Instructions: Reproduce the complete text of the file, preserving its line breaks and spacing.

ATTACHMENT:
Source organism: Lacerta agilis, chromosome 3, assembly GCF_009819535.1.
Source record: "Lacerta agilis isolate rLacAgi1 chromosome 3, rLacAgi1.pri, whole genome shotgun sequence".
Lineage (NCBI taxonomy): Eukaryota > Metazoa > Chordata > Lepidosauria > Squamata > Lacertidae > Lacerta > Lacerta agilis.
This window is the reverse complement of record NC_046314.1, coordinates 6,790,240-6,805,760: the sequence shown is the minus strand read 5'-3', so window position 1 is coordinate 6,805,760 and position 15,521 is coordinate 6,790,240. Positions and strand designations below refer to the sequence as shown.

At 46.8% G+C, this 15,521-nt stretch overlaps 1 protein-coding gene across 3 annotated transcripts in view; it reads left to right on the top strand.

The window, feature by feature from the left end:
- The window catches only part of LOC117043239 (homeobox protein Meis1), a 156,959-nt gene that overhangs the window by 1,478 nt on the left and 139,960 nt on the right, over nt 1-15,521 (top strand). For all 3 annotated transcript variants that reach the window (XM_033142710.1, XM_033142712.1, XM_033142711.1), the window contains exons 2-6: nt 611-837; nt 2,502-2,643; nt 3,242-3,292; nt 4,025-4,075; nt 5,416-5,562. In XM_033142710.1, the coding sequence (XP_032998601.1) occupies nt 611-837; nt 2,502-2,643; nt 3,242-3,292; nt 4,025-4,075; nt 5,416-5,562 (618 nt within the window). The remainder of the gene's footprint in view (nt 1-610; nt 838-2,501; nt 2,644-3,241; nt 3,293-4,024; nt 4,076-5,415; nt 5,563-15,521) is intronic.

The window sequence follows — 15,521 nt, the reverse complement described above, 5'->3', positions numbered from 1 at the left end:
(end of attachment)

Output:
Source organism: Lacerta agilis, chromosome 3, assembly GCF_009819535.1.
Source record: "Lacerta agilis isolate rLacAgi1 chromosome 3, rLacAgi1.pri, whole genome shotgun sequence".
Lineage (NCBI taxonomy): Eukaryota > Metazoa > Chordata > Lepidosauria > Squamata > Lacertidae > Lacerta > Lacerta agilis.
This window is the reverse complement of record NC_046314.1, coordinates 6,790,240-6,805,760: the sequence shown is the minus strand read 5'-3', so window position 1 is coordinate 6,805,760 and position 15,521 is coordinate 6,790,240. Positions and strand designations below refer to the sequence as shown.

At 46.8% G+C, this 15,521-nt stretch overlaps 1 protein-coding gene across 3 annotated transcripts in view; it reads left to right on the top strand.

The window, feature by feature from the left end:
- The window catches only part of LOC117043239 (homeobox protein Meis1), a 156,959-nt gene that overhangs the window by 1,478 nt on the left and 139,960 nt on the right, over nt 1-15,521 (top strand). For all 3 annotated transcript variants that reach the window (XM_033142710.1, XM_033142712.1, XM_033142711.1), the window contains exons 2-6: nt 611-837; nt 2,502-2,643; nt 3,242-3,292; nt 4,025-4,075; nt 5,416-5,562. In XM_033142710.1, the coding sequence (XP_032998601.1) occupies nt 611-837; nt 2,502-2,643; nt 3,242-3,292; nt 4,025-4,075; nt 5,416-5,562 (618 nt within the window). The remainder of the gene's footprint in view (nt 1-610; nt 838-2,501; nt 2,644-3,241; nt 3,293-4,024; nt 4,076-5,415; nt 5,563-15,521) is intronic.

The window sequence follows — 15,521 nt, the reverse complement described above, 5'->3', positions numbered from 1 at the left end: